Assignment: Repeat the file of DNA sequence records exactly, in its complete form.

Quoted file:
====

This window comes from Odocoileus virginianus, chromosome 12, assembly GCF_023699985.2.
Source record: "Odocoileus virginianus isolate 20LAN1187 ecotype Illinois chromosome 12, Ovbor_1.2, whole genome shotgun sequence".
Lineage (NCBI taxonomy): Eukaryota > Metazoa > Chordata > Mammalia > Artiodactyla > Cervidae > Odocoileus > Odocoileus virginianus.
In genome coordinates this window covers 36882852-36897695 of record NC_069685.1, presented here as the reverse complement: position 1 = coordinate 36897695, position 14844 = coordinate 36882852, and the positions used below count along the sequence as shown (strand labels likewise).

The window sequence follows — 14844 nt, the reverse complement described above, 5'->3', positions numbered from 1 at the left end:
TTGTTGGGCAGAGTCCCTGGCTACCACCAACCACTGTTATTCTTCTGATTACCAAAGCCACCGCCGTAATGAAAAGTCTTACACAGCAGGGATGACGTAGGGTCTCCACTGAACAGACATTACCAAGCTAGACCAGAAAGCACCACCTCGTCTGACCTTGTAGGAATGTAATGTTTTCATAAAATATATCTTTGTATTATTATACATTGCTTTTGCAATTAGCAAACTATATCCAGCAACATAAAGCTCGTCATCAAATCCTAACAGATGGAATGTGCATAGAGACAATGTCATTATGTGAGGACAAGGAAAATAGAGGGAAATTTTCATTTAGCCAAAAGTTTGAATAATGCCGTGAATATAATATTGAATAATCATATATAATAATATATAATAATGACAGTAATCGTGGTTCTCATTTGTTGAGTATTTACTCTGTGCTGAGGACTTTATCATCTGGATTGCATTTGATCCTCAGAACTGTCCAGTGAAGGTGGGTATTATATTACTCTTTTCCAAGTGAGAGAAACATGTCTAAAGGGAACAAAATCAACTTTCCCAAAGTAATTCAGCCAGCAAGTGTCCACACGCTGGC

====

This window comes from Odocoileus virginianus, chromosome 12, assembly GCF_023699985.2.
Source record: "Odocoileus virginianus isolate 20LAN1187 ecotype Illinois chromosome 12, Ovbor_1.2, whole genome shotgun sequence".
Lineage (NCBI taxonomy): Eukaryota > Metazoa > Chordata > Mammalia > Artiodactyla > Cervidae > Odocoileus > Odocoileus virginianus.
In genome coordinates this window covers 36882852-36897695 of record NC_069685.1, presented here as the reverse complement: position 1 = coordinate 36897695, position 14844 = coordinate 36882852, and the positions used below count along the sequence as shown (strand labels likewise).

The window sequence follows — 14844 nt, the reverse complement described above, 5'->3', positions numbered from 1 at the left end:
TTGTTGGGCAGAGTCCCTGGCTACCACCAACCACTGTTATTCTTCTGATTACCAAAGCCACCGCCGTAATGAAAAGTCTTACACAGCAGGGATGACGTAGGGTCTCCACTGAACAGACATTACCAAGCTAGACCAGAAAGCACCACCTCGTCTGACCTTGTAGGAATGTAATGTTTTCATAAAATATATCTTTGTATTATTATACATTGCTTTTGCAATTAGCAAACTATATCCAGCAACATAAAGCTCGTCATCAAATCCTAACAGATGGAATGTGCATAGAGACAATGTCATTATGTGAGGACAAGGAAAATAGAGGGAAATTTTCATTTAGCCAAAAGTTTGAATAATGCCGTGAATATAATATTGAATAATCATATATAATAATATATAATAATGACAGTAATCGTGGTTCTCATTTGTTGAGTATTTACTCTGTGCTGAGGACTTTATCATCTGGATTGCATTTGATCCTCAGAACTGTCCAGTGAAGGTGGGTATTATATTACTCTTTTCCAAGTGAGAGAAACATGTCTAAAGGGAACAAAATCAACTTTCCCAAAGTAATTCAGCCAGCAAGTGTCCACACGCTGGC